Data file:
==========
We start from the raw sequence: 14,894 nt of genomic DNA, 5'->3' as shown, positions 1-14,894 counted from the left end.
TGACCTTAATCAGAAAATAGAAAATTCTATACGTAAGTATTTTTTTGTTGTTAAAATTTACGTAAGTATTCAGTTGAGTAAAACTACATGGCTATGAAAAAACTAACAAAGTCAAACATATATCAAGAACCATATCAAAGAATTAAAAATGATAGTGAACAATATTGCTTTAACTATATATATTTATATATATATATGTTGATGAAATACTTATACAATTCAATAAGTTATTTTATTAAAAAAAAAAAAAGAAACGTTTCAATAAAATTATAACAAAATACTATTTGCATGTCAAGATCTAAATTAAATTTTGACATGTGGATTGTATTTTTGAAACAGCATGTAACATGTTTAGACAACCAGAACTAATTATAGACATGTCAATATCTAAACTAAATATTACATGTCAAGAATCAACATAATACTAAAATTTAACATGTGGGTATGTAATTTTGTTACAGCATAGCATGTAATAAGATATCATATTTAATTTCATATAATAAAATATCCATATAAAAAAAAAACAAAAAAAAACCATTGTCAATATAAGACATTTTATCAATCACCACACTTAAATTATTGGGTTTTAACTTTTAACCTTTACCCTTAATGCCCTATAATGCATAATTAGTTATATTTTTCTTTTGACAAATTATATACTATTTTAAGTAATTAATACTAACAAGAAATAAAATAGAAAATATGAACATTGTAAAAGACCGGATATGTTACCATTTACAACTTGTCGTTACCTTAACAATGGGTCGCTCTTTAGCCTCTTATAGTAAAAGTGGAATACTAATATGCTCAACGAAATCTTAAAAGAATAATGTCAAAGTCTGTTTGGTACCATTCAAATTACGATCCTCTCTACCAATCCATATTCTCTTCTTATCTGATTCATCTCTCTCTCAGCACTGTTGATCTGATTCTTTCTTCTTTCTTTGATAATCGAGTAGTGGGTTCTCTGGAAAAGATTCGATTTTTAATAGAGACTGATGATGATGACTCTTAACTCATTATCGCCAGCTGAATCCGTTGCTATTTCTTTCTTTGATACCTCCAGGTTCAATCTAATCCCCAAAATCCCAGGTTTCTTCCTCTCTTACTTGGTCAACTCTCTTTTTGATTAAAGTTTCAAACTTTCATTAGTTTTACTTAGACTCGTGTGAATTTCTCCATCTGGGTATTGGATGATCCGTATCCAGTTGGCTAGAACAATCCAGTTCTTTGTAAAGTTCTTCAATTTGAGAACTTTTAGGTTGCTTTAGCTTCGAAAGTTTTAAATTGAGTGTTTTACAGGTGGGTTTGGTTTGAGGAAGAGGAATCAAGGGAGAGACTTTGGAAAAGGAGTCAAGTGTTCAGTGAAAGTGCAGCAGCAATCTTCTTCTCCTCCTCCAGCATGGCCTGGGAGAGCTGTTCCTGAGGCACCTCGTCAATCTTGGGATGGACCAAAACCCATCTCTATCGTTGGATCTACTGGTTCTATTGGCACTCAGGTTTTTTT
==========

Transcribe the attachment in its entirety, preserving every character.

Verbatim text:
We start from the raw sequence: 14,894 nt of genomic DNA, 5'->3' as shown, positions 1-14,894 counted from the left end.
TGACCTTAATCAGAAAATAGAAAATTCTATACGTAAGTATTTTTTTGTTGTTAAAATTTACGTAAGTATTCAGTTGAGTAAAACTACATGGCTATGAAAAAACTAACAAAGTCAAACATATATCAAGAACCATATCAAAGAATTAAAAATGATAGTGAACAATATTGCTTTAACTATATATATTTATATATATATATGTTGATGAAATACTTATACAATTCAATAAGTTATTTTATTAAAAAAAAAAAAAGAAACGTTTCAATAAAATTATAACAAAATACTATTTGCATGTCAAGATCTAAATTAAATTTTGACATGTGGATTGTATTTTTGAAACAGCATGTAACATGTTTAGACAACCAGAACTAATTATAGACATGTCAATATCTAAACTAAATATTACATGTCAAGAATCAACATAATACTAAAATTTAACATGTGGGTATGTAATTTTGTTACAGCATAGCATGTAATAAGATATCATATTTAATTTCATATAATAAAATATCCATATAAAAAAAAAACAAAAAAAAACCATTGTCAATATAAGACATTTTATCAATCACCACACTTAAATTATTGGGTTTTAACTTTTAACCTTTACCCTTAATGCCCTATAATGCATAATTAGTTATATTTTTCTTTTGACAAATTATATACTATTTTAAGTAATTAATACTAACAAGAAATAAAATAGAAAATATGAACATTGTAAAAGACCGGATATGTTACCATTTACAACTTGTCGTTACCTTAACAATGGGTCGCTCTTTAGCCTCTTATAGTAAAAGTGGAATACTAATATGCTCAACGAAATCTTAAAAGAATAATGTCAAAGTCTGTTTGGTACCATTCAAATTACGATCCTCTCTACCAATCCATATTCTCTTCTTATCTGATTCATCTCTCTCTCAGCACTGTTGATCTGATTCTTTCTTCTTTCTTTGATAATCGAGTAGTGGGTTCTCTGGAAAAGATTCGATTTTTAATAGAGACTGATGATGATGACTCTTAACTCATTATCGCCAGCTGAATCCGTTGCTATTTCTTTCTTTGATACCTCCAGGTTCAATCTAATCCCCAAAATCCCAGGTTTCTTCCTCTCTTACTTGGTCAACTCTCTTTTTGATTAAAGTTTCAAACTTTCATTAGTTTTACTTAGACTCGTGTGAATTTCTCCATCTGGGTATTGGATGATCCGTATCCAGTTGGCTAGAACAATCCAGTTCTTTGTAAAGTTCTTCAATTTGAGAACTTTTAGGTTGCTTTAGCTTCGAAAGTTTTAAATTGAGTGTTTTACAGGTGGGTTTGGTTTGAGGAAGAGGAATCAAGGGAGAGACTTTGGAAAAGGAGTCAAGTGTTCAGTGAAAGTGCAGCAGCAATCTTCTTCTCCTCCTCCAGCATGGCCTGGGAGAGCTGTTCCTGAGGCACCTCGTCAATCTTGGGATGGACCAAAACCCATCTCTATCGTTGGATCTACTGGTTCTATTGGCACTCAGGTTTTTTT